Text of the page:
# Volt-ampere

This article may be too technical for most readers to understand. (December 2019) |

volt-ampere | |
---|---|

General information | |

Unit system | SI units |

Unit of | Apparent power |

Symbol | V⋅A |

Conversions | |

1 V⋅A in ... | ... is equal to ... |

SI base units | 1 kg⋅m^{2}⋅s^{−3} |

The **volt-ampere** (SI symbol: **VA**,^{[1]} sometimes **V⋅A** or **V A**) is the unit of measurement for apparent power in an electrical circuit. It is the product of the root mean square voltage (in volts) and the root mean square current (in amperes).^{[2]} Volt-amperes are usually used for analyzing alternating current (AC) circuits. In direct current (DC) circuits, this product is equal to the real power, measured in watts.^{[3]} The volt-ampere is dimensionally equivalent to the watt: in SI units, 1 V⋅A = 1 W. VA rating is most used for generators and transformers, and other power handling equipment, where loads may be reactive (inductive or capacitive).

## Formulation[edit]

For a simple electrical circuit running on direct current, the electrical current and voltage are constant. In that case, the real power (*P*, measured in watts) is the product of the current (*I*, measured in amperes) and the voltage from one side of the circuit to the other (*V*, measured in volts):

For alternating current, both the voltage and current are oscillating. Instantaneous power is still the product of instantaneous current and instantaneous voltage, but if both of those are ideal sine waves driving a purely resistive load (like an incandescent light bulb), average power becomes (with subscripts designating average (av), peak amplitude (pk) and root mean square (rms)):

More generally, when voltage and current are not in phase, these products no longer represent average power but a new apparent power (*S*), measured in volt-amperes:

## Usage[edit]

The relationship between real power and apparent power is described by the power factor. With a purely resistive load, they are the same: the apparent power is equal to the real power. Where a reactive (capacitive or inductive) component is present in the load, the apparent power is greater than the real power as voltage and current are no longer in phase. In the limiting case of a purely reactive load, current is drawn but no power is dissipated in the load.

Some devices, including uninterruptible power supplies (UPSs), have ratings both for maximum volt-amperes and maximum watts. A common prefixed derived unit is "kilovolt-ampere" (symbol kVA). The VA rating is limited by the maximum permissible current, and the watt rating by the power-handling capacity of the device. When a UPS powers equipment which presents a reactive load with a low power factor, neither limit may safely be exceeded.^{[4]} For example, a (large) UPS system rated to deliver 400,000 volt-amperes (400 kVA) at 220 volts can deliver a current of 1818 amperes (these are RMS values).

VA ratings are also often used for transformers; maximum output current is then VA rating divided by nominal output voltage.^{[5]} Transformers with the same sized core usually have the same VA rating.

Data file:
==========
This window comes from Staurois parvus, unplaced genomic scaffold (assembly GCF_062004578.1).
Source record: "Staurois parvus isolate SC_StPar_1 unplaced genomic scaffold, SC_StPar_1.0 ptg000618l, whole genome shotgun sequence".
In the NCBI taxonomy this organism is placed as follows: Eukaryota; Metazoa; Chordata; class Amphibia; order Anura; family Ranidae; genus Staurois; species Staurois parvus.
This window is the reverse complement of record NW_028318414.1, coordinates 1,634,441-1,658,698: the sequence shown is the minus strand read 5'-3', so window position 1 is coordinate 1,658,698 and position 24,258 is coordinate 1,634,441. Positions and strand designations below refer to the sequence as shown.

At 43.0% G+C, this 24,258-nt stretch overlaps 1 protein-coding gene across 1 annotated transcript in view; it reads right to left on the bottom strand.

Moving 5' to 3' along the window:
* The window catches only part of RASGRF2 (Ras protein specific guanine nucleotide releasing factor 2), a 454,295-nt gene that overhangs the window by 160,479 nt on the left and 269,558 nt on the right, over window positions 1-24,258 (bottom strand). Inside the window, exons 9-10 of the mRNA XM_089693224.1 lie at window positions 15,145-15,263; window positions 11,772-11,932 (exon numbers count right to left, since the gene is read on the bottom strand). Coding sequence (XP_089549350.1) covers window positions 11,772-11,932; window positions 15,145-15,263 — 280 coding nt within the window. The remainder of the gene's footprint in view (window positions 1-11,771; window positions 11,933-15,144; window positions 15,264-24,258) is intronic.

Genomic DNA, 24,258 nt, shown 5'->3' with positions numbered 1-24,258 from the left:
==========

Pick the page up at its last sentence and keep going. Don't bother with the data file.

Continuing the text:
The convention of using the volt-ampere to distinguish apparent power from real power is allowed by the SI standard.^{[6]}^{[page needed]}

## Volt-ampere reactive [edit]

In electric power transmission and distribution, **volt-ampere reactive** (**var**) is a unit of measurement of reactive power. Reactive power exists in an AC circuit when the current and voltage are not in phase. The term *var* was proposed by the Romanian electrical engineer Constantin Budeanu and introduced in 1930 by the IEC in Stockholm, which has adopted it as the unit for reactive power.

Special instruments called *varmeters* are available to measure the reactive power in a circuit.^{[7]}

The unit "var" is allowed by the International System of Units (SI) even though the unit var is representative of a form of power.^{[8]} Per EU directive 80/181/EEC (the "metric directive"), the correct symbol is lower-case "var",^{[1]} although the spellings "Var" and "VAr" are commonly seen, and "VAR" is widely used throughout the power industry.

## References[edit]

- ^
^{a}^{b}Council Directive on units of measurements 80/181/EEC Chapter 1.2.3., p. 6: "Special names for the unit of power: the name volt–ampere (symbol ‘VA’) when it is used to express the apparent power of alternating electric current, and var (symbol ‘var’) when it is used to express reactive electric power." **^**Ciletti, M. D., Irwin, J. D., Kraus, A. D., Balabanian, N., Bickard, T. A., and Chan, S. P. (1993). Linear circuit analysis. In*Electrical Engineering Handbook,*edited by R. C. Dorf. Boca Raton: CRC Press. (pp.82–87)**^***IEEE 100 : the authoritative dictionary of IEEE standards terms.-7th ed.*ISBN 0-7381-2601-2, page 14**^***Watt Ratings Differs from Volt Amp Ratings*APC**^**"Transformers and VA Ratings". 2012-06-27. Retrieved 13 December 2016.**^**"SI Brochure" (PDF) (8th ed.). Archived from the original on March 29, 2019.**^**Wildi, Theodore (2002).*Electrical Machines, Drives and Power Systems*. Pearson. p. 137. ISBN 978-0-13-093083-5.**^**SI Brochure, 8th ed.

- This article incorporates public domain material from
*Federal Standard 1037C*. General Services Administration. Archived from the original on 2022-01-22.